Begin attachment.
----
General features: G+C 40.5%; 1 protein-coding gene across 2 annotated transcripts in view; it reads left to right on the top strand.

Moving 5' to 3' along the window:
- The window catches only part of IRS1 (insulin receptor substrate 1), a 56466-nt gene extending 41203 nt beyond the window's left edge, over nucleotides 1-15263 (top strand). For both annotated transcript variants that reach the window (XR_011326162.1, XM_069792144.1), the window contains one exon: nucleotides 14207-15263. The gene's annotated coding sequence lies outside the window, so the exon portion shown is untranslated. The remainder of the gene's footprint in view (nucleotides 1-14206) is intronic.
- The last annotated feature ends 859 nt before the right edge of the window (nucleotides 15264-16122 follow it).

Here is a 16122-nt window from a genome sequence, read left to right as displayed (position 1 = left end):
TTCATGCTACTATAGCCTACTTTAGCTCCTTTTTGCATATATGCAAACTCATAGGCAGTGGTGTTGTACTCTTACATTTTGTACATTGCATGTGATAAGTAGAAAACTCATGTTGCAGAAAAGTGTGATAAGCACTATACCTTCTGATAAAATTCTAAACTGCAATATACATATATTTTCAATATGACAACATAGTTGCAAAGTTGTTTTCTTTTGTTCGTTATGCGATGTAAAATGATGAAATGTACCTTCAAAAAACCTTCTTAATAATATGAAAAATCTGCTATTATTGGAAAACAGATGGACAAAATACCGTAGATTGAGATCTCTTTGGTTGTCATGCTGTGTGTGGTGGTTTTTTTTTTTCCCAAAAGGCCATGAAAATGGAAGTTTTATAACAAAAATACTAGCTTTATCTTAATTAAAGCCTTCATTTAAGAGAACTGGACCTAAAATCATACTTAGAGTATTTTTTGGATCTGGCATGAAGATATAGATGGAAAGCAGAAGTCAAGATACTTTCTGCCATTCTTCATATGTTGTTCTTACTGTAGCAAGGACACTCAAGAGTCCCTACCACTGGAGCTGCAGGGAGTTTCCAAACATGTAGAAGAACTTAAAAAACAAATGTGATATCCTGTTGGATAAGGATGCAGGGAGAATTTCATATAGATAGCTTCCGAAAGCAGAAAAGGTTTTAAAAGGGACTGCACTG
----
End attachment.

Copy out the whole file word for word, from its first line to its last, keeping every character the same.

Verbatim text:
General features: G+C 40.5%; 1 protein-coding gene across 2 annotated transcripts in view; it reads left to right on the top strand.

Moving 5' to 3' along the window:
- The window catches only part of IRS1 (insulin receptor substrate 1), a 56466-nt gene extending 41203 nt beyond the window's left edge, over nucleotides 1-15263 (top strand). For both annotated transcript variants that reach the window (XR_011326162.1, XM_069792144.1), the window contains one exon: nucleotides 14207-15263. The gene's annotated coding sequence lies outside the window, so the exon portion shown is untranslated. The remainder of the gene's footprint in view (nucleotides 1-14206) is intronic.
- The last annotated feature ends 859 nt before the right edge of the window (nucleotides 15264-16122 follow it).

Here is a 16122-nt window from a genome sequence, read left to right as displayed (position 1 = left end):
TTCATGCTACTATAGCCTACTTTAGCTCCTTTTTGCATATATGCAAACTCATAGGCAGTGGTGTTGTACTCTTACATTTTGTACATTGCATGTGATAAGTAGAAAACTCATGTTGCAGAAAAGTGTGATAAGCACTATACCTTCTGATAAAATTCTAAACTGCAATATACATATATTTTCAATATGACAACATAGTTGCAAAGTTGTTTTCTTTTGTTCGTTATGCGATGTAAAATGATGAAATGTACCTTCAAAAAACCTTCTTAATAATATGAAAAATCTGCTATTATTGGAAAACAGATGGACAAAATACCGTAGATTGAGATCTCTTTGGTTGTCATGCTGTGTGTGGTGGTTTTTTTTTTTCCCAAAAGGCCATGAAAATGGAAGTTTTATAACAAAAATACTAGCTTTATCTTAATTAAAGCCTTCATTTAAGAGAACTGGACCTAAAATCATACTTAGAGTATTTTTTGGATCTGGCATGAAGATATAGATGGAAAGCAGAAGTCAAGATACTTTCTGCCATTCTTCATATGTTGTTCTTACTGTAGCAAGGACACTCAAGAGTCCCTACCACTGGAGCTGCAGGGAGTTTCCAAACATGTAGAAGAACTTAAAAAACAAATGTGATATCCTGTTGGATAAGGATGCAGGGAGAATTTCATATAGATAGCTTCCGAAAGCAGAAAAGGTTTTAAAAGGGACTGCACTG